African elephant EEP – decisions for or against breeding?

On 7th January 2015, the German newspaper Thüringer Allgemeine Zeitung commented on the breeding attempts of elephants at Erfurt Zoo in Germany. The zoo opened a completely new facility three months prior to this date in order to start a breeding programme with 11 y.o. African elephant female "Chupa". The young female is already fertile, but according to the German paper, Dr Harald Schwammer,  the coordinator of the European breeding programme for African elephants, suggested "Kibo", a 9 y.o. juvenile male from Vienna´s Zoo Schoenbrunn, as her breeding partner to-be, although "Kibo" is not  fertile yet.

The paper goes on to say that  Erfurt´s Zoo Director, Dr Sabine Merz, suggested an additional adult male in order to enhance "Chupa´s" chances of breeding, but coordinator Dr Schwammer rejected this idea . An older male would only suppress young "Kibo", Dr Schwammer explained to the newspaper. Additionally,  there are not sufficient breeding males available, the coordinator continued. The German article can be viewed here:

In other words, the coordinator of the African EEP is denying the Erfurt zoo the possibility of acquiring a fertile male and breeding with fertile young "Chupa".  It is well-known that male African elephants frequently reach sexual maturity and are fertile at a later age than Asian males. It is equally known, that the chances for fertile females to breed successfully  decrease with every further nulliparous year.

The coordinator’s excuses are untenable. .There are various counter-examples of African zoo elephants  to his argument that males could suppress each other´s reproductive success. During the 1960ies, Swiss Basle Zoo and German Kronberg Zoo both bred African elephants while housing two males, as well as British Howletts Wild Animal Park during the 1980ies. "Krueger" at Knowsley sired offspring in the presence of juvenile male "Nissim".  At Spanish wildlife park Cabarceno, males "Chiso" and "Cita" sired offspring during the 1990ies and 2000s while the park kept up to 3 adult males at the same time, as did breeding male "Pambo" ten years later in the presence of 10 y.o. "Coco".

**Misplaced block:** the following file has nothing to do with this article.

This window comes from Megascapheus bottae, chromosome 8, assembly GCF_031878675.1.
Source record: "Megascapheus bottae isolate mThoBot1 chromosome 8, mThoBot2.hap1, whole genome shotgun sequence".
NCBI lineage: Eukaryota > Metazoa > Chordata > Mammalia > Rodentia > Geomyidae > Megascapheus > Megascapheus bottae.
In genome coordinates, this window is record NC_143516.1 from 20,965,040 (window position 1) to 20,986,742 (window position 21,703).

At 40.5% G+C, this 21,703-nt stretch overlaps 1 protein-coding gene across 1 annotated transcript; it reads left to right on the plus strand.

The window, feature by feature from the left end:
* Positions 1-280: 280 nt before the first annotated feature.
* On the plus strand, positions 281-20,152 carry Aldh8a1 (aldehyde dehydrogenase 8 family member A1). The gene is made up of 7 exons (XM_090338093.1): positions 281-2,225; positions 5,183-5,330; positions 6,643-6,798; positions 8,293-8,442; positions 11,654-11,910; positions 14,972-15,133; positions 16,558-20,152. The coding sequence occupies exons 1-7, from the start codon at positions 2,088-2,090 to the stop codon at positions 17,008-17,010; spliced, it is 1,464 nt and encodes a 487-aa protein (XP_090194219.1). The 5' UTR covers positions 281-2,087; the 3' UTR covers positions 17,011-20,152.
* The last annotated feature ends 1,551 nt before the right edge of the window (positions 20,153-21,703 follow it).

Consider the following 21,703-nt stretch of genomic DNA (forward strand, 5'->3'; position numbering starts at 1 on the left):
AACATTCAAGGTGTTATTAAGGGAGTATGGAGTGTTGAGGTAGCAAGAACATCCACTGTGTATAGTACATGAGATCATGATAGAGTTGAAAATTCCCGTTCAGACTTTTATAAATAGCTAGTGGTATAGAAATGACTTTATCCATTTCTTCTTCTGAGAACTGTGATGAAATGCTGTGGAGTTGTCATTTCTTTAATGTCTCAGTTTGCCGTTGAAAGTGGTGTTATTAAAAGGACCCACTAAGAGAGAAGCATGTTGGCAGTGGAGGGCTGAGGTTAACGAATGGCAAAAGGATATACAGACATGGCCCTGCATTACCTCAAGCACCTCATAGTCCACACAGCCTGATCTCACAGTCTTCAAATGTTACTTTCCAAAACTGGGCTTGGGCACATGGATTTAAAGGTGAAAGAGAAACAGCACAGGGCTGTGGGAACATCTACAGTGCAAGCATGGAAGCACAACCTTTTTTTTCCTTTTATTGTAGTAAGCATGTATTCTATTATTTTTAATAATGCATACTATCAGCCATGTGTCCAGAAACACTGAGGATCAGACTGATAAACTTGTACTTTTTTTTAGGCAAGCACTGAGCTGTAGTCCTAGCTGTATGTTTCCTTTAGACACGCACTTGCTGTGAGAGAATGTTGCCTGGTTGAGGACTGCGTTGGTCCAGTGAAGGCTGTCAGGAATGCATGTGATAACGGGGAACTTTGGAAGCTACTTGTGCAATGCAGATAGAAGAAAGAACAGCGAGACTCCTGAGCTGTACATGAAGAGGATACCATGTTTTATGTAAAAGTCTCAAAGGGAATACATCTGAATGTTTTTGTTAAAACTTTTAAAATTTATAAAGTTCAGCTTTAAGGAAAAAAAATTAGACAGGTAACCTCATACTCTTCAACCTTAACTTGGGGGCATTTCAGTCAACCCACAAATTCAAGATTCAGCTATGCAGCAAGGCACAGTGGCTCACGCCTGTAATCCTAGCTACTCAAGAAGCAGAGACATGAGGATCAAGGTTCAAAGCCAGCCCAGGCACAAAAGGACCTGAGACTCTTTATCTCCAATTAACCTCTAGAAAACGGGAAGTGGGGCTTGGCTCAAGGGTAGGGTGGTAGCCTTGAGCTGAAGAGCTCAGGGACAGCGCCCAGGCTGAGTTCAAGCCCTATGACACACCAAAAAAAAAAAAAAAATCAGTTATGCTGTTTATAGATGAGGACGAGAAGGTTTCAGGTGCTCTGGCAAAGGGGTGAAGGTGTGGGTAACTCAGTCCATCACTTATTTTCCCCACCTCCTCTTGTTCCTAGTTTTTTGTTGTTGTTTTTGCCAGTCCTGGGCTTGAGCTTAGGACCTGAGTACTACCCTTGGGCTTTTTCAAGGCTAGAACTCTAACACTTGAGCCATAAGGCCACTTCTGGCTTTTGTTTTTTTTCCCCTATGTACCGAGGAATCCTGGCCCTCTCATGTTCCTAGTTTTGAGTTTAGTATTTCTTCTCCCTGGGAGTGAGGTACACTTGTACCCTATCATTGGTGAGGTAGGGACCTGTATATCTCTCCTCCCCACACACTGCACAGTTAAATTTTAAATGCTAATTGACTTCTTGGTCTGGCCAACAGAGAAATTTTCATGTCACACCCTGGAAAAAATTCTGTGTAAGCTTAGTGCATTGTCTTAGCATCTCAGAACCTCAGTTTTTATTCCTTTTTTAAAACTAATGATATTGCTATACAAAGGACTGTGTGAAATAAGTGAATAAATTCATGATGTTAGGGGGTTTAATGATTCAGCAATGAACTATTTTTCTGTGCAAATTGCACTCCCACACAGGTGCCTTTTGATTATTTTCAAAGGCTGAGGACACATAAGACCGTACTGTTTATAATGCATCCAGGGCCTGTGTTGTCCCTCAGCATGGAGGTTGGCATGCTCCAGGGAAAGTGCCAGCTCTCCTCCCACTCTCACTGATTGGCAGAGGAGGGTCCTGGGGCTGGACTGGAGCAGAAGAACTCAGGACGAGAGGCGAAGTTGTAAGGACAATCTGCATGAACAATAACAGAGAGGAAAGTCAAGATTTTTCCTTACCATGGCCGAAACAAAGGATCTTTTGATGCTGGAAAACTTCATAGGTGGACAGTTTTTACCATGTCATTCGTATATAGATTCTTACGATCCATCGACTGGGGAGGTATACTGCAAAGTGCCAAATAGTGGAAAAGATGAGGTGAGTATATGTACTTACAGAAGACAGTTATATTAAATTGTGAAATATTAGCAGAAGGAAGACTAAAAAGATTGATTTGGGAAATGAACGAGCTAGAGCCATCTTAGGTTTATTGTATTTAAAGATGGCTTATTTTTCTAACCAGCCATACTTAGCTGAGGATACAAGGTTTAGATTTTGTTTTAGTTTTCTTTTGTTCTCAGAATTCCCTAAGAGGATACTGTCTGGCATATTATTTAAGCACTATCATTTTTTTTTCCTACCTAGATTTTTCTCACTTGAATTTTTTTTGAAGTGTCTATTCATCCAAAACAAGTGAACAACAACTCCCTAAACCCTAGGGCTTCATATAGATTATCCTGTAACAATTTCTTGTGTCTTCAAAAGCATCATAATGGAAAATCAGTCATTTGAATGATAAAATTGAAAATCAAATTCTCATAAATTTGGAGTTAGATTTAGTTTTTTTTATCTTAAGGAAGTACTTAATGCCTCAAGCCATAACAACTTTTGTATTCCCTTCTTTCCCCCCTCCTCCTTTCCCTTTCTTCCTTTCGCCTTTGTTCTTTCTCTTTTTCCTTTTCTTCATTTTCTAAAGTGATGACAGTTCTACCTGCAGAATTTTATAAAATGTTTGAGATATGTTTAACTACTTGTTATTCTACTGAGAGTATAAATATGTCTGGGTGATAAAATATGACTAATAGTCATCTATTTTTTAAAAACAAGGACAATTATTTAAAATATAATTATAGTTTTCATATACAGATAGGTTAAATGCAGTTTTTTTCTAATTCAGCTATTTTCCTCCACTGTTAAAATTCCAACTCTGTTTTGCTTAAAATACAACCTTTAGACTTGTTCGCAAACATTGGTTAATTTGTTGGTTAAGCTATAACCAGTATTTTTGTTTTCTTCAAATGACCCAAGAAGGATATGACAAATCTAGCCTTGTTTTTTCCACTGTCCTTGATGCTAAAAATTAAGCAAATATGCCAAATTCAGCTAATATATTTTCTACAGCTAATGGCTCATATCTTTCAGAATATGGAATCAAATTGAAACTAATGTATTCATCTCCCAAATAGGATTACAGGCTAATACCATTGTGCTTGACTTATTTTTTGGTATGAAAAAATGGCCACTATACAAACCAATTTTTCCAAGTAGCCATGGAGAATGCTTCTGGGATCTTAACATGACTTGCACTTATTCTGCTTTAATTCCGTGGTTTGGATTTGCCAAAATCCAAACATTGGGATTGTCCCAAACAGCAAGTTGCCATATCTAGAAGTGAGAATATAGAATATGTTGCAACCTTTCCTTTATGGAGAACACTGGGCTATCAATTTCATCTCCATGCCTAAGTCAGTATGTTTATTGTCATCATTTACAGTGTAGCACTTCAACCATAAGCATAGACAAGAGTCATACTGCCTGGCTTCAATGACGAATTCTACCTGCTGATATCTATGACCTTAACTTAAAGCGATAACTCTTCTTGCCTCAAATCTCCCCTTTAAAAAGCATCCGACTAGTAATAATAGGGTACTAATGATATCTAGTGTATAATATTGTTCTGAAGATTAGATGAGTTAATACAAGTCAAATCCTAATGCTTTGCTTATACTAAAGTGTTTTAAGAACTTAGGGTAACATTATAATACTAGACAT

In contrary to Dr Schwammer´s presumption, witnessing mating of adults clearly contributes to subsequent reproductive success of juvenile elephants. Vienna Zoo has not kept an adult male since years and thus, young "Kibo" is denied these important experiences of social learning. Apart from that, it does not matter if one of the males is infertile - as long as the other one reproduces successfully. All that matters at present is to breed with the nulliparous female before it’s too late.

The number of fertile African elephant males is indeed  low across Europe. But the main issue is not the absolute number of adult males, but rather an extremely unfavourable distribution of these individuals across zoos. Due to this, fertile males and females are incapable of using their reproductive potential to the full extent.

Across the EEP region, presently 49 male African elephants are kept in zoos and safari parks. Out of these, 13 are proven breeders. But only 6 of these 13 breeding males are kept with at least one fertile female  and have no daughters present.. This is less than half of all breeding males.

 Four breeding institutions desperately need to swap bulls in order to avoid inbreeding with their own daughter: "Tembo"/Berlin, "Tonga"/Hodenhagen, "Tusker"/Wuppertal (all in Germany), "Jums"/Howletts, UK

A further 3  breeding males are kept without fertile females, or with females that do not allow natural mating:"Yossi"/Ramat Gan, IL,  "Tembo"/Colchester, "Krueger"/Port Lympne, both in UK.

In addition to the proven breeders, 6 males are older than 20 years. Out of these, only one individual has a slight chance of reproducing naturally. The other five males are kept without fertile females:"Shaka"/Duisburg, GER,  "Afrique"/Monde Sauvage, BEL, "Carl"/Tallinn, EST, "Ben"/Thoiry, both F,  "Java"/Fasano, I.

Further 13 males are aged between 10 and 20 years. Only three of them have realistic chances to reproduce at the zoos of Toulouse, F, Lisbon, P, and Boras, S; whilst 5 of these 13 males have only limited chances to breed successfully. They should be swapped between zoos.  The last 5 males are kept without fertile females.

In total, there are currently 22 male Africans kept in European zoos that have no or very limited chances of reproducing, but would be more suitable partners for Erfurt Zoo´s female "Chupa" than Vienna Zoo´s "Kibo".

In addition to "Chupa", a further 37 fertile females in 13 zoos are waiting for an adequate breeding partner, plus 6 female calves that will reach breeding age within a few years. Most of these females have been waiting since years.

The European breeding programme for African elephants is at the point of collapse. However, this is not a new situation, but has been known for many years. The reason is by no means a lack of fertile African elephants, nor insurmountable problems to breed these animals. If attempts to establish a self-sustaining population fail, it would be only due to a lack of reasonable, responsible decisions to improve captive breeding across Europe. The current EEP suggestions regarding Erfurt Zoo obviously support this statement. This concerns not only  Erfurt Zoo, but all facilities keeping  African elephants: The genetic variability seems to be a “dead end”, whilst the turn-off towards a coordinated breeding management is almost passed. The EEP’s attitude that the only way out is artificial insemination and import leads down a one way street, It is hard to understand why the zoo community involved  does not unite their efforts to change this, as it is still possible  to do so.



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